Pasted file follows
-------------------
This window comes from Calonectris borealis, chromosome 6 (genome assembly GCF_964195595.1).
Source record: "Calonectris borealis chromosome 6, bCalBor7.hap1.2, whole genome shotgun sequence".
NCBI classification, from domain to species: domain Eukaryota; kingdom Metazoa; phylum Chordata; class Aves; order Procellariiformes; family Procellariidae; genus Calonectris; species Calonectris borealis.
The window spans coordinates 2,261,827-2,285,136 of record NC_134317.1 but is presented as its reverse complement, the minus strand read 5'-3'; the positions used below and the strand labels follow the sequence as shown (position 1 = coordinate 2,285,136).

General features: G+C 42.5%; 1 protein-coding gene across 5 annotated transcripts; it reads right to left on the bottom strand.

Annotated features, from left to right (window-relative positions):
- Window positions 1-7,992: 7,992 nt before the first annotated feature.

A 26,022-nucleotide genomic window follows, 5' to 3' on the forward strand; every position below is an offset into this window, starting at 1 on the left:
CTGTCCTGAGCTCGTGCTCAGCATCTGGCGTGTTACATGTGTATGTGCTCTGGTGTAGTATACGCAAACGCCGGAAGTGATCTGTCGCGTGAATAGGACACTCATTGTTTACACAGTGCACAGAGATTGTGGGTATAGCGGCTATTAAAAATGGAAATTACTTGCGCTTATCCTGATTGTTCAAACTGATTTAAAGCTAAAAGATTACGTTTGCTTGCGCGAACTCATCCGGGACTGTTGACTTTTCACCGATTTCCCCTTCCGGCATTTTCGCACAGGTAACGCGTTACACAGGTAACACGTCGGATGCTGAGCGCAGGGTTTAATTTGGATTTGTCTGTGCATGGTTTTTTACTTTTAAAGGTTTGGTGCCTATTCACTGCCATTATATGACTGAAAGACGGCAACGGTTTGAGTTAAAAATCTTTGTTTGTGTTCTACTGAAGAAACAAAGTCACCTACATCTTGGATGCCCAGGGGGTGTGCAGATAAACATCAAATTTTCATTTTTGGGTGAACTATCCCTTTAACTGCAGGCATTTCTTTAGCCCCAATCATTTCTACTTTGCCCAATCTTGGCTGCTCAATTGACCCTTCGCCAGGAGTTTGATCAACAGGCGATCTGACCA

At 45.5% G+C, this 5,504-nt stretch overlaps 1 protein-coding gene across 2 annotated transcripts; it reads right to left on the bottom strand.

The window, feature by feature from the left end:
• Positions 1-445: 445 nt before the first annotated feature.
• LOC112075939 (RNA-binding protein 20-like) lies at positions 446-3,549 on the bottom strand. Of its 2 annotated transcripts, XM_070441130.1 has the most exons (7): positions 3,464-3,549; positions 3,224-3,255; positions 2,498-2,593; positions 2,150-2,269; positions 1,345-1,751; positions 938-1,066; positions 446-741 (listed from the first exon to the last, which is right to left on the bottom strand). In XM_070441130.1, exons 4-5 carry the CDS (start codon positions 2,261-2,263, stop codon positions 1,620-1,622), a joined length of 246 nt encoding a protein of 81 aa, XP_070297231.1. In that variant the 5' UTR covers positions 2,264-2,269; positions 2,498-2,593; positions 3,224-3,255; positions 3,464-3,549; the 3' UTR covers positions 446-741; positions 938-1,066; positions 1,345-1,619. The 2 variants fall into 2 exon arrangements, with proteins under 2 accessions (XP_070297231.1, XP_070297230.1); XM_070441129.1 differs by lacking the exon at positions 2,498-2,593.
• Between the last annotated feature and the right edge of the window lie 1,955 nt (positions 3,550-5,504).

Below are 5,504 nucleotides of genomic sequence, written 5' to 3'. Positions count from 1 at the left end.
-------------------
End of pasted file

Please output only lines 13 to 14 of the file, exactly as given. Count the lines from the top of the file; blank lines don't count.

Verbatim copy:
• LOC112075939 (RNA-binding protein 20-like) lies at positions 446-3,549 on the bottom strand. Of its 2 annotated transcripts, XM_070441130.1 has the most exons (7): positions 3,464-3,549; positions 3,224-3,255; positions 2,498-2,593; positions 2,150-2,269; positions 1,345-1,751; positions 938-1,066; positions 446-741 (listed from the first exon to the last, which is right to left on the bottom strand). In XM_070441130.1, exons 4-5 carry the CDS (start codon positions 2,261-2,263, stop codon positions 1,620-1,622), a joined length of 246 nt encoding a protein of 81 aa, XP_070297231.1. In that variant the 5' UTR covers positions 2,264-2,269; positions 2,498-2,593; positions 3,224-3,255; positions 3,464-3,549; the 3' UTR covers positions 446-741; positions 938-1,066; positions 1,345-1,619. The 2 variants fall into 2 exon arrangements, with proteins under 2 accessions (XP_070297231.1, XP_070297230.1); XM_070441129.1 differs by lacking the exon at positions 2,498-2,593.
• Between the last annotated feature and the right edge of the window lie 1,955 nt (positions 3,550-5,504).